DiGRA India Conference 2023 (online): Love and Games

deadline for submissions: 
November 15, 2023
full name / name of organization: 
DiGRA India

Love in/and/for Games

Loving a game can lead to formation of gaming communities, and game communities can later become sites where love can be found and at times love for games can be lost. One can also sit back and play to complete a love story as a side quest of a game. One could also declare one’s love for games by establishing an academic discipline. Each case is a specific and possibly conflicting manifestation/articulation of love for/in/and games. While it is easy to reach a consensus that we all love games, the question ‘why do we love games?’ is politically charged and a heavily contested one. Sara Ahmed has argued that even ‘hate groups’ operate in the name of love, as we saw in the online harassment campaign known as Gamergate, where hatred, toxicity and violence were packaged as “love for games”. However, the women at the receiving end were subjected to violence, harassment and hatred not because they hated games but because their love for games did not coincide with attitudes of white male right-wing gamers. Often when we think of love and games, it seems that the conflict is not between game haters and game lovers, rather it is always between various constructed variations of the umbrella phrase love for games. In all this the game hater appears as a straw(o)man figure, who is almost like a phantom friend to gamers, designers, scholars, who they regularly speak of and talk to, who however, does not exist or perhaps is extremely difficult to find or maybe hides in plain sight. Perhaps, the answer to the question ‘why do we love games?’ involves a necessary speculation on how we love games and what languages, modes and mediums do we invoke to express our love for games.

Love, games and play has been a topic of interest for game studies for quite some time. In 2008 Jessica Enevold proposed a categorization model for Game-Love, in 2012 Jane Pinckard edited a special issue for the journal Well Played on the subject of romance in games, ‘Game Love: Essays on Play and Affection’ was published in 2014, in 2016 another volume ‘Digital Love: Romance and Sexuality in Games’ edited by Heidi McDonald was published. The current one day mini-conference is an effort in the same direction, in that, it wants to understand the ways in which games operate as a source of our feelings and how we are shaped by games. The challenge is to move beyond default expressions such as I love games because they are fun or I love games because they make me happy or I love games because they teach X (valid as these statements are)and question what is this fun/happiness/pedagogy that makes one a lover of games.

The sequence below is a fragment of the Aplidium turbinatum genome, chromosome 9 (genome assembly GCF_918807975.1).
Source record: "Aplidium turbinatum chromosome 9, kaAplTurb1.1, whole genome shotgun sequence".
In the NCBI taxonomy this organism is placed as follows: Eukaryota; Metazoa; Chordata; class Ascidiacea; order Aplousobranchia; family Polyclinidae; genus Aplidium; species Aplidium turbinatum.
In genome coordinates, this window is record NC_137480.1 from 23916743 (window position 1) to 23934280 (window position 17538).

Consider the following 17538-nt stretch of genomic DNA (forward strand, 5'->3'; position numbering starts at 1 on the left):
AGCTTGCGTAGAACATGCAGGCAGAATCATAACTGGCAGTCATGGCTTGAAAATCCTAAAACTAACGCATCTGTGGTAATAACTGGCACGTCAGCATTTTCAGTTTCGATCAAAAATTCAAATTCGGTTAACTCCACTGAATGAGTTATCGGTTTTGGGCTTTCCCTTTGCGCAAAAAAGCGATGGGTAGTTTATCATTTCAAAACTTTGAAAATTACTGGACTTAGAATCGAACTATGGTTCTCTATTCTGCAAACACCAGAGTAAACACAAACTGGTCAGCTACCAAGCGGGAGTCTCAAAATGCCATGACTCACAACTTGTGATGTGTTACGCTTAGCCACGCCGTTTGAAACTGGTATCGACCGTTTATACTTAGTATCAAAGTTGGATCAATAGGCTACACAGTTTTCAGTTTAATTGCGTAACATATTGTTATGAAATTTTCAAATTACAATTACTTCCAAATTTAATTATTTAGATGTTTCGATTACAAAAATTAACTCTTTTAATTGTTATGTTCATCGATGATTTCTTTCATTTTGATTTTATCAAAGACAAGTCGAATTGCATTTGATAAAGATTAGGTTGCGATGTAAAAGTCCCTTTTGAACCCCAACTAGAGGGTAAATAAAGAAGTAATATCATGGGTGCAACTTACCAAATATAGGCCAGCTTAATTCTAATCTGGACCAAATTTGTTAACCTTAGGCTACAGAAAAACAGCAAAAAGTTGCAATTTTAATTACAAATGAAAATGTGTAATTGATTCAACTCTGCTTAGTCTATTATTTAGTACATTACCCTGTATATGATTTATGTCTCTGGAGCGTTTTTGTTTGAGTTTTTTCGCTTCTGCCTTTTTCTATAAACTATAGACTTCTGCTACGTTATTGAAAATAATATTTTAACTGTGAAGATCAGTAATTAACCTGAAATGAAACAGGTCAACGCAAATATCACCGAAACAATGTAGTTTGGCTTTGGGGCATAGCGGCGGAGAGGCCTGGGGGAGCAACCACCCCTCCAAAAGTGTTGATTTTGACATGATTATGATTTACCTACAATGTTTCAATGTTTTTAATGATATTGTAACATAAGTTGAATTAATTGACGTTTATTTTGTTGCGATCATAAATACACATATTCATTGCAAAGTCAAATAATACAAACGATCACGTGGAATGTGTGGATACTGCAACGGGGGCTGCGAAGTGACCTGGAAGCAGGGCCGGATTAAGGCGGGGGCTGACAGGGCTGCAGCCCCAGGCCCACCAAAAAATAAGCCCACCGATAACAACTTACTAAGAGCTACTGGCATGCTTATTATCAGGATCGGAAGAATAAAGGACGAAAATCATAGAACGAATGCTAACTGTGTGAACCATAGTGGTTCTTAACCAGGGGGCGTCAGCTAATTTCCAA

We welcome abstracts, artistic musings, loveletters, testimonials and posters in line with the conference theme. Topics may include but not be restricted to the following: 

  • Love, addiction, and games
  • Devotion, love and games
  • Love, poetics and gameplay
  • Queering play and politics of love 
  • Algorithmic intimacy
  • Love, games, and fandom
  • Toxicity and obsession for games
  • Game studies and ludophilia
  • Posthuman love and games
  • Game-mechanics of love
  • Love for retro games
  • Consumerism and game-love
  • Ethics of care and love in digital games
  • Play as love

Important Dates:

Submission of Abstracts: 15th November, 2023

Intimation of Accepted Abstracts: 23rd November, 2023

Submission of Full-Length papers: 7th December, 2023

Date of the Conference: 9th December, 2023

Guidelines for Abstract and Paper Submission:

We invite abstracts of less than 300 words (and five keywords that will help us determine the focus area) along with a short bio-note of 100 words to be sent via email to digraindiaconference@gmail.com by 15th November, 2023. Full-length papers of accepted abstracts, of 4500-6000 words, in citation style MLA 9th Edition, should reach the same on or before 7th December, 2023.

In accordance with our theme, we have also curated a list of provocations (see https://digraindia.com/2023/10/20/digra-india-conference-2023/) to act as springboards for engaging with the area of interest. These provocations are to aid you in your creative processes. They do not restrict our preferred objects of study.